• Write a brief letter to a member of elected office that communicates the following:
      • What is the issue you learned about in the news story? Summarize the story using details that stood out to you!
      • Why does this issue matter to you and your community?
      • What action(s) do you want this person to take to address this issue.
    • Contest opportunity: Submit your letter by Friday, November 13, 2020 to Pulitzer Center’s Local Letters for Global Change writing contest for students!
       
  2. Visual Art: Advocating for Solutions by Creating Graphics for Social Media
    • Based on your analysis of the news story, make a list of ways you think the United States could increase access to PPE for hospital workers.
    • Identify one way to increase access to PPE, and design a graphic that aims to increase public support for your proposed solution. Use the following questions to guide you as you plan:
      • What is your proposed solution?
      • How can you communicate the problem this solution solves?
      • What details from the news story could you use to communicate the problem, and why your proposed solution will address that problem?
    • Share your graphic by tagging @pulitzercenter and @pbsteachers
       
  3. Research and Report: Investigating Access to personal protective equipment (PPE) in Your Community
    • Create a plan to research the accessibility of PPE for hospitals in your community using the steps below:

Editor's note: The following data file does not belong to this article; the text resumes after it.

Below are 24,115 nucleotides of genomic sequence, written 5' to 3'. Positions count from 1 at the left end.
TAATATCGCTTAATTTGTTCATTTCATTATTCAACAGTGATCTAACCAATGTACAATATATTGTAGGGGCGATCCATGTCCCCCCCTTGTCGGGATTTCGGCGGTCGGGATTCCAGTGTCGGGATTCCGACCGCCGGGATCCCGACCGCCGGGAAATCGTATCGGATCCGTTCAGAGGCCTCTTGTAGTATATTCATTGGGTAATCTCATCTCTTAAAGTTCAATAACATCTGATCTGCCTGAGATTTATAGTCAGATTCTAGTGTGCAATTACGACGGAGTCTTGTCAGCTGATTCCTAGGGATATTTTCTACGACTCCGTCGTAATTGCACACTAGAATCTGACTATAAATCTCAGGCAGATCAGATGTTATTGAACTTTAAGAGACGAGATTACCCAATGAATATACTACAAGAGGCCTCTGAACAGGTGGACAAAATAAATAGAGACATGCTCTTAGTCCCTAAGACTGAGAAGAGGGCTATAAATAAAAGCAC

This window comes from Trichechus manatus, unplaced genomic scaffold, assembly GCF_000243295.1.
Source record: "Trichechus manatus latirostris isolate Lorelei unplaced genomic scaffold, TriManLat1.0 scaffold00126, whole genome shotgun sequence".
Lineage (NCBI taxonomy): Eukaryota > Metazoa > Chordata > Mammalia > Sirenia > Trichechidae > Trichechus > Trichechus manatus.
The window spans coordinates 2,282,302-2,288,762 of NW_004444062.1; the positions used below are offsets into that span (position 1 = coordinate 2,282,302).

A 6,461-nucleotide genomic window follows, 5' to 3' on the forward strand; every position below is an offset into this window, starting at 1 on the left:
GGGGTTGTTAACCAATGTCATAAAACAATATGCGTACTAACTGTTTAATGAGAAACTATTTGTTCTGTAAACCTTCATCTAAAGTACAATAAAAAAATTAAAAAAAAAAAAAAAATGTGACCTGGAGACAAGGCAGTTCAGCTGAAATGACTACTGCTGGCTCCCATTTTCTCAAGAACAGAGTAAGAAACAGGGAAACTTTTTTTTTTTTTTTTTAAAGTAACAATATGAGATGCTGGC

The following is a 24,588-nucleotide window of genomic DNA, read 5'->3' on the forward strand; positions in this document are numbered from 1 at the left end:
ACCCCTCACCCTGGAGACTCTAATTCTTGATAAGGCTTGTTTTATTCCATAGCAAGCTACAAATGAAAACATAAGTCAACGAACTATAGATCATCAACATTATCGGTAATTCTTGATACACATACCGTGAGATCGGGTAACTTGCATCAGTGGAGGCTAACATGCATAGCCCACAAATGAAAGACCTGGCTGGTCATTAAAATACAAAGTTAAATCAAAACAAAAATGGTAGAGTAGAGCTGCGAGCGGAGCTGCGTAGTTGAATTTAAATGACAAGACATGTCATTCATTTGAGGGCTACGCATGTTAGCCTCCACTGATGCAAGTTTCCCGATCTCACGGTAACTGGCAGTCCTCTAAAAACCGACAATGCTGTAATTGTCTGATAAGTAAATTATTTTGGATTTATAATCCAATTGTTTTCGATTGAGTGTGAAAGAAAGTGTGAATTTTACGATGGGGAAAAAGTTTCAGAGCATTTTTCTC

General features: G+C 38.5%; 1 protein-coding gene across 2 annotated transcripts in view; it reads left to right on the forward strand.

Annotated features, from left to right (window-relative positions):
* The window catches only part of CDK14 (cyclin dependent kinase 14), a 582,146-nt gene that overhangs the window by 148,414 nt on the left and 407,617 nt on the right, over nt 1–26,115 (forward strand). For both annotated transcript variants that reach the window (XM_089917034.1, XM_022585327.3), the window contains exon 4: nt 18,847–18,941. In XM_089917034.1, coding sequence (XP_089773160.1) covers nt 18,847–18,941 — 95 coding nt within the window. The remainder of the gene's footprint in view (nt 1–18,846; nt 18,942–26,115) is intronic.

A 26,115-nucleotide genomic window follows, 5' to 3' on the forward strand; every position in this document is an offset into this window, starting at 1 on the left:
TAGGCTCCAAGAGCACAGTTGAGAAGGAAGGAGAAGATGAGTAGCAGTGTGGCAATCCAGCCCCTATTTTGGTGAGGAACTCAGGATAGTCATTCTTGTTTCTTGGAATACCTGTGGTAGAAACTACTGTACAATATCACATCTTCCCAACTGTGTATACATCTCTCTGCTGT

• Make a list of questions you have about the accessibility of PPE in your community. 
      • Identify which questions you can answer using your own research, and begin researching those questions. Try to find primary source documents and/or news stories that address your questions.
      • Using this news story as a guide, make a list of all of the organizations and individuals who may be connected to this issue.
      • Identify which people/organizations you will be able to access most easily, and contact them to set up interviews. Try starting with 1 or 2 people. 
    • Use the tips in this video from journalist Natasha S. Alford to plan and conduct your interviews. Be sure to take note of key details from each interview.
    • Prepare a short essay or presentation that communicates what you learned.
Educator Notes: 

This lesson plan is written to align with the following Common Core Standards:

CCSS.ELA-LITERACY.CCRA.R.2

Determine central ideas or themes of a text and analyze their development; summarize the key supporting details and ideas.

CCSS.ELA-LITERACY.CCRA.R.3

Analyze how and why individuals, events, or ideas develop and interact over the course of a text.

This lesson is written to be student-facing. Notes within the lesson plan also outline how sections can be broken up for work in small groups. The lesson also outlines discussion and brainstorming exercises that students could do independently. For support facilitating this lesson plan, contact education@pulitzercenter.org.